This presentation worked well for several reasons. Dylan is a bit shy, so he liked being the center of attention, without having to perform. I didn’t specifically highlight adoption (we want Dylan to tell his own story), but this talk introduced the idea that he was a world traveler who’d already had some pretty special experiences. And, let’s face it, almost anything that involves stickers is going to be a hit in kindergarten!”
Chinese Crafts and Tales
“My husband and I gave a presentation on Chinese New Year for our daughter’s preschool class. The teacher introduced us, and explained that there was an important holiday being celebrated by their classmate, Lilian.
We began by teaching the children how to say ‘Happy New Year!’ in Chinese (Gung Hay Fat Choy!). Then, each of the kids got to take turns coloring in pictures of a dragon dance, and making a dragon puppet (pasting eyes, antennae, tongue, and scales onto a paper bag).
After everyone was done, it was time for snacks. We brought in mandarin oranges, almond cookies, and fortune cookies. Everyone loved them.
Then my husband told the story of Chinese New Year and explained its symbolism (fireworks, dumplings, the color red). To finish off the presentation, Lilian passed out red envelopes filled with Chinese chocolate coins.”
Heidi and Sam, Woodinville, Washington
An engaging tale is a great way to introduce a new topic to younger kids. Use one of these titles to begin your adoption presentation, then donate the book to the teacher or the school’s library.
- A Mother for Choco, by Keiko Kasza (Putnam Juvenile). A little bird searches for a mother, and is welcomed
into Mrs. Bear’s home. This is a reassuring story for young kids.
- All About Adoption, by Marc Nemiroff and Jane Annunziata (Magination Press). This book explains adoption and explores the feelings children may experience as they grow.
- How I Was Adopted, by Joanna Cole (HarperTrophy). Cole’s book is notable within adoption literature for its explanations of pregnancy and birth.
- Tell Me Again About the Night I Was Born, by Jamie Lee Curtis (HarperTrophy). The lively text and illustrations are sure to hold kids’ attention.
- The Family Book, by Todd Parr (Little, Brown). This colorful book sends the message that diversity is something to be celebrated. Perfect for preschoolers.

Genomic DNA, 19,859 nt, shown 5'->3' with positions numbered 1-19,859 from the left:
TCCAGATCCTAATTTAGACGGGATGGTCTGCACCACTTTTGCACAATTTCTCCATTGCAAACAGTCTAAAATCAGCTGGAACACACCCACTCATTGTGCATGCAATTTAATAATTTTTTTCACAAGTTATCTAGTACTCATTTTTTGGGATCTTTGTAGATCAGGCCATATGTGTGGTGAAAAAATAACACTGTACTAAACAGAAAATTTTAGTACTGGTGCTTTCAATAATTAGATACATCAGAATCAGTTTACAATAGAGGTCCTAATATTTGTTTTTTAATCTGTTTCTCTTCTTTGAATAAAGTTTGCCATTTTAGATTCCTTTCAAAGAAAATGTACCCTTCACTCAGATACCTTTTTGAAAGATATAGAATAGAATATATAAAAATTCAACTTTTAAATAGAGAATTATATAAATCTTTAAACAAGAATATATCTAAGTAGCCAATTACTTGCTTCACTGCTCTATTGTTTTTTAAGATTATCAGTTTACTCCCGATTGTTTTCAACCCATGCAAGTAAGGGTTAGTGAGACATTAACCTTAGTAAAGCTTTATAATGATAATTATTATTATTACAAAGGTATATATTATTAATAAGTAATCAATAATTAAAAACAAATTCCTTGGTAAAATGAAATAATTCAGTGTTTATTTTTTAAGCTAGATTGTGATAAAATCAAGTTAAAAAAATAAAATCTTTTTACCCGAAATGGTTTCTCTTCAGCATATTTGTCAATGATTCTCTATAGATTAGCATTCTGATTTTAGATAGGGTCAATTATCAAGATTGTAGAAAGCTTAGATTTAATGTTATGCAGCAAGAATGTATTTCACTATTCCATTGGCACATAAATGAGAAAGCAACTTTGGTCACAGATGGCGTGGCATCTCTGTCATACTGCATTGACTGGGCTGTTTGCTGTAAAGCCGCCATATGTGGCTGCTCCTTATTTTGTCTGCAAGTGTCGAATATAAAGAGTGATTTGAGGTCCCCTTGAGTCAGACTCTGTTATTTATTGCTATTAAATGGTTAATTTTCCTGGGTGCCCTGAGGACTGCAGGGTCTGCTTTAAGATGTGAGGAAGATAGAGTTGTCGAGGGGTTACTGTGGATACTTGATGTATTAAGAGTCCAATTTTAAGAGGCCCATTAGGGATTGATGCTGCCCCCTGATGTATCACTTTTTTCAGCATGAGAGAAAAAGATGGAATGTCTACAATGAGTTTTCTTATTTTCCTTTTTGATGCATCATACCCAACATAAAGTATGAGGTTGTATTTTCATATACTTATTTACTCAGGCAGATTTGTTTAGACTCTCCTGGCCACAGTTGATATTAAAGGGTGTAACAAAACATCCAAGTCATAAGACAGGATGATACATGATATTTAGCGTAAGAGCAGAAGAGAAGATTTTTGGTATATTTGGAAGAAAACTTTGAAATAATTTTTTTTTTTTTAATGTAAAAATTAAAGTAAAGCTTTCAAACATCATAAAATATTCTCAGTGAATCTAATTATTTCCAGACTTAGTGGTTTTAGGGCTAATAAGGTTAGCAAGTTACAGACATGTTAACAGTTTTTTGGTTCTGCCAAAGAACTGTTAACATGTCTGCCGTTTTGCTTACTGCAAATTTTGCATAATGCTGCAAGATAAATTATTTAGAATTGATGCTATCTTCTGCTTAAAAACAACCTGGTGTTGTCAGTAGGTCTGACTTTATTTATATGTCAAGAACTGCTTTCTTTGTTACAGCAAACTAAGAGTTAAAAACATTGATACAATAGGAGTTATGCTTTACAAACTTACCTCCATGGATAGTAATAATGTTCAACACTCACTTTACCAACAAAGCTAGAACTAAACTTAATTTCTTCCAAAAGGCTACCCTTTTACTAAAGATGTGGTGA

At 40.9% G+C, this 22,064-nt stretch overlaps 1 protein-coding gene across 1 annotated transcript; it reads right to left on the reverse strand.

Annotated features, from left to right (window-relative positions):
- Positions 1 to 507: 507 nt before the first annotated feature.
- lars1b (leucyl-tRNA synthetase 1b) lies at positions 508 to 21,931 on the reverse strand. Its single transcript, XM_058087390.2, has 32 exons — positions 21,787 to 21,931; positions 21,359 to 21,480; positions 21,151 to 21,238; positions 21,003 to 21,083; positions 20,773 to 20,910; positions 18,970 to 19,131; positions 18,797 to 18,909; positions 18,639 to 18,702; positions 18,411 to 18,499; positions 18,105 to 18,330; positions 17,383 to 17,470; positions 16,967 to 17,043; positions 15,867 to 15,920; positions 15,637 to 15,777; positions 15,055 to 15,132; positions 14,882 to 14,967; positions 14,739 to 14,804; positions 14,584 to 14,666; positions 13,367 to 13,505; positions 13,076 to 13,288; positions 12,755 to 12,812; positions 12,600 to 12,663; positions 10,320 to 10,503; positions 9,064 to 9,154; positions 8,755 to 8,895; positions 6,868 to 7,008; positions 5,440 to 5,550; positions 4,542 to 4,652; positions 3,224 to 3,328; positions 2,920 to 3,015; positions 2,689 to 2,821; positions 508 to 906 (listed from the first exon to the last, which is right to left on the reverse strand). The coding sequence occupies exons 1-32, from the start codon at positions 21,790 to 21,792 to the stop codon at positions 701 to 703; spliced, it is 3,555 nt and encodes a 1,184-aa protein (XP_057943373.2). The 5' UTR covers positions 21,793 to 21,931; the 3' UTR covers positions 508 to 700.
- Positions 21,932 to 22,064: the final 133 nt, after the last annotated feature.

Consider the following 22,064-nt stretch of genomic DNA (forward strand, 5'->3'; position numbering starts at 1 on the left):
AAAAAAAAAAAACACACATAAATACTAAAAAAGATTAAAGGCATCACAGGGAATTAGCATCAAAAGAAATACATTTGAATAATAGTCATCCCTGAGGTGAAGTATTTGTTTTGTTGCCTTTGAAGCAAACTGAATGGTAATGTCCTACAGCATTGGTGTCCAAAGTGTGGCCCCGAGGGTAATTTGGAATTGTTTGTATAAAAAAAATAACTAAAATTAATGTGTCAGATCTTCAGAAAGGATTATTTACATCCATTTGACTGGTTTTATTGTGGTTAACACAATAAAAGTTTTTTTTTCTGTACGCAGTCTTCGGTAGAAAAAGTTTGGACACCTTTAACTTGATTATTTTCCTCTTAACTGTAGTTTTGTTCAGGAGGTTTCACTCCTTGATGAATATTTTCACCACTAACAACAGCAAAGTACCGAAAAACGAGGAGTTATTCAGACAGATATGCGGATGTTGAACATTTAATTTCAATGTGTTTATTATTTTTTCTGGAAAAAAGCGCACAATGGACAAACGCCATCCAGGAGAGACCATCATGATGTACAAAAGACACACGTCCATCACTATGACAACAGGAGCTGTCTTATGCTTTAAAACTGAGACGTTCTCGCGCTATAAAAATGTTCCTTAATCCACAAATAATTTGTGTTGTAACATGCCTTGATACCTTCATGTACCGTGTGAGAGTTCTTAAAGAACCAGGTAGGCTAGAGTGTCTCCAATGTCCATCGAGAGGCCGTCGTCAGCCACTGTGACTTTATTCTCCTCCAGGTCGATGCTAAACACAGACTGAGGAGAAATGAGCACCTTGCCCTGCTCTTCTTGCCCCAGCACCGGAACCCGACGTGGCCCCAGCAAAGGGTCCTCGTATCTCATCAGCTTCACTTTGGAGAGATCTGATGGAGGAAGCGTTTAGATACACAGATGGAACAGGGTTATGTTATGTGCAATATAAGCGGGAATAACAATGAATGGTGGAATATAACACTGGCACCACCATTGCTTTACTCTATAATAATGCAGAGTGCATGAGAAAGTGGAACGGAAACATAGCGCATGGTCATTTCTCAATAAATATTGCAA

- Families Are Different, by Nina Pellegrini (Scholastic). When an adoptee worries because she doesn’t look like her family, her mom helps her understand that every family is unique.
- Adoption and the Schools, by Lansing Wood and Nancy Ng (fairfamilies.org). Families Adopting In Response created this 250-page resource for parents and teachers.
Find full reviews of these titles, and get more recommendations, at adoptivefamilies.com/books.
If you follow these guidelines when preparing for your classroom debut, it’s sure to be a success.
- Respect your child’s privacy. Unless you have your child’s explicit permission, explain adoption in a general way, rather than by telling his particular story.
- Be concrete. Dolls or other props will help young children relate.
- Start with a story. Pique the kids’ interest and introduce your topic with a good storybook.
- Make it interactive. Invite the class to help you compile lists of things babies need (bottles, food, clothes), or things that “real” parents do (feed, clothe, rock, hug and kiss).
- Get crafty. If you’re giving a presentation on culture, let the students make a (simplified) traditional craft from your child’s country of origin. If the purpose of your presentation is to introduce adoption, have them draw pictures of their families.
- Leave time for questions. Talk with your child beforehand and decide whether he wants to answer any questions, or if you should field all the queries.
- Encourage future conversations. Send the kids home with our talking tipsheet, “Helping Classmates Understand Adoption,” to help their parents answer any lingering questions.